Mehran Gharleghi and Amin Sadeghy, graduate students in the Emergent Technologies and Design program at London’s Architectural Association (AA), are investigating a modular façade system that is both adaptable—i.e., capable of responding to climate and other conditions—as well as structural.
Each system component—the initial focus of Gharleghi and Sadeghy’s research—opens and closes on its own via a pneumatic “muscle” that is triggered by internal pressure; the pressure increases or decreases depending on the amount of direct sunlight the component receives. (A prototype component is shown at left.) Thus the system potentially can help regulate an interior environment through active natural ventilation.
The next phase of the research, says Gharleghi, involves physical experiments with large systems of components—which, in theory, piece together to create a façade of any desired size—“to scrutinize performance … under real circumstances.” Gharleghi and Sadeghy’s research has garnered two awards from the AA’s Fabrication Cluster.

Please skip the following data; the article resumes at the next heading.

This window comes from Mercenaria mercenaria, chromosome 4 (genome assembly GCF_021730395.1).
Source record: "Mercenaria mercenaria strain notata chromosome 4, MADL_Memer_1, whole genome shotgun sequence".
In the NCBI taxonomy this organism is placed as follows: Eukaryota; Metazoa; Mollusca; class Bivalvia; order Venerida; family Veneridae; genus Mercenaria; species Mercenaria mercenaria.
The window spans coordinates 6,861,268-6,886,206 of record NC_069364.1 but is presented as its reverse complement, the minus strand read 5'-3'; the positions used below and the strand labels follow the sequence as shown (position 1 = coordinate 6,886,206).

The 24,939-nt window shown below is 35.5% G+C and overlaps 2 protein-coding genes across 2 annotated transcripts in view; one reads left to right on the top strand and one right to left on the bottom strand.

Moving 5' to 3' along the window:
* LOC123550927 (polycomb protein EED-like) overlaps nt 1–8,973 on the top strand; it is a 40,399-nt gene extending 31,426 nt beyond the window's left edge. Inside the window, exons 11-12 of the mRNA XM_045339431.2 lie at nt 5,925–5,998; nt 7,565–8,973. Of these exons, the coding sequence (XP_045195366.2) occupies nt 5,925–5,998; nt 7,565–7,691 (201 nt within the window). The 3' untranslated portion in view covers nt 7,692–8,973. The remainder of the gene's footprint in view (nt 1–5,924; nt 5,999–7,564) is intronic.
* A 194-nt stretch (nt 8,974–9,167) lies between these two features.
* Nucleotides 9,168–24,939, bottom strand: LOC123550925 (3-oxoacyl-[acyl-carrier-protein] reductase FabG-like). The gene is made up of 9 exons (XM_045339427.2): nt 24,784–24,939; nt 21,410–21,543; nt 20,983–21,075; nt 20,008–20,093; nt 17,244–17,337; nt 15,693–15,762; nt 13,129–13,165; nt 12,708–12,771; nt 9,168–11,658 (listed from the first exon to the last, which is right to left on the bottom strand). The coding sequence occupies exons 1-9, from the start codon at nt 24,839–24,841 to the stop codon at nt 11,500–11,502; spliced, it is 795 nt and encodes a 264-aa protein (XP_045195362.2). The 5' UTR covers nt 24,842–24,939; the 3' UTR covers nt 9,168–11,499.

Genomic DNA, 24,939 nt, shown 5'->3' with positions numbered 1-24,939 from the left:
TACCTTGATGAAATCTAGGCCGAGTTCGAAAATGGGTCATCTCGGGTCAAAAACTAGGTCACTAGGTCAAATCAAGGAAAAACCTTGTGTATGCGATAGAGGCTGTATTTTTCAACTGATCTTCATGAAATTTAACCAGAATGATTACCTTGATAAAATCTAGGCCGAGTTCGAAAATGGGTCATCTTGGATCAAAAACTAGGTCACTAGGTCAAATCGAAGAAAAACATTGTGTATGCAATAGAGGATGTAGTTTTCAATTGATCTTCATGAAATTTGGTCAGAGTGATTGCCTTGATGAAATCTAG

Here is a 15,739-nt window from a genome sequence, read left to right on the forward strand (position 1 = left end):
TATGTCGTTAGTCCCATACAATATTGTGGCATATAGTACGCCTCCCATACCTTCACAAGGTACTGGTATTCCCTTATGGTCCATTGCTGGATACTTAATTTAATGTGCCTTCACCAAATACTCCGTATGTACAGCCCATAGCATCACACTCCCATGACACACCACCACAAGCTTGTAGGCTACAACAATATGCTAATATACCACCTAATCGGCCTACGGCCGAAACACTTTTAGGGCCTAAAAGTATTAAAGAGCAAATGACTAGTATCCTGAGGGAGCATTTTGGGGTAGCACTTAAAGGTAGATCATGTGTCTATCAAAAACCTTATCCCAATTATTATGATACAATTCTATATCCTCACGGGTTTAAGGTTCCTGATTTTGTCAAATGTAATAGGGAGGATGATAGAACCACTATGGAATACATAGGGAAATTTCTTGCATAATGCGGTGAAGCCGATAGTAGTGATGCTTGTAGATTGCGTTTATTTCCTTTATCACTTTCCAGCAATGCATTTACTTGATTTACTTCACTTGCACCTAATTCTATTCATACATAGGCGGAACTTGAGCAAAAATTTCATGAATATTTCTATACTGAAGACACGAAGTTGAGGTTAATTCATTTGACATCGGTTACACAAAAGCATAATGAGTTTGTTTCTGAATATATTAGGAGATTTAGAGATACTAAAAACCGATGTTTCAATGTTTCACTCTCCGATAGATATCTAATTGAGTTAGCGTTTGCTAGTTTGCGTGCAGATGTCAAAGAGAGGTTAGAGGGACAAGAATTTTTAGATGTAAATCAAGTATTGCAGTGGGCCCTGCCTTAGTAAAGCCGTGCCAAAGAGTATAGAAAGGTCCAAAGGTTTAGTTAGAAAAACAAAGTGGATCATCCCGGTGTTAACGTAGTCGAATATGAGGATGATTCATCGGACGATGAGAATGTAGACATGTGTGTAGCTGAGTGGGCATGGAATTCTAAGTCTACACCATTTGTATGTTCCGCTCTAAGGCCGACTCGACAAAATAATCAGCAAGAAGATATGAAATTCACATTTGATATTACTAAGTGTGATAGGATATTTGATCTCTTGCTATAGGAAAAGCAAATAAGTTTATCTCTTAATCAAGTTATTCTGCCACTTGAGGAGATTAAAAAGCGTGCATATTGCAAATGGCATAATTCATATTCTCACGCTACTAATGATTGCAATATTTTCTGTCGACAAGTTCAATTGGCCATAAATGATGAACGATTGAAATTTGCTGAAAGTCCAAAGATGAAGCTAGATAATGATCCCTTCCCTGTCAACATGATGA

Parametric Acoustic Surfaces
An architect who has logged time at Foster + Partners and Buro Happold, Brady Peters is currently a Ph.D. candidate at the Royal Danish Academy of Fine Arts School of Architecture’s Center for Information Technology and Architecture (CITA), where he also works. His research, begun last year, focuses on acoustic surfaces.
The purpose, says Peters, “is to create tools and solutions that enable acoustics to become an architectural design problem.” By combining computer-based acoustic simulation with new parametric modeling techniques, Peters is developing complex surfaces—suitable for walls, ceilings, and floors—that, “through their shape and material, can be part of an acoustically well-balanced space.” Early results include surfaces that act as absorbers, as diffusers, and as reflector/absorbers. (The photo at left shows several of these surfaces at a 1:25 scale.)
Peters’ research is being done in partnership with associates at CITA, construction consultancy Grontmij|CarlBro, and architecture firm JJW Arkitekter, and he was awarded a research grant from the RealDania foundation.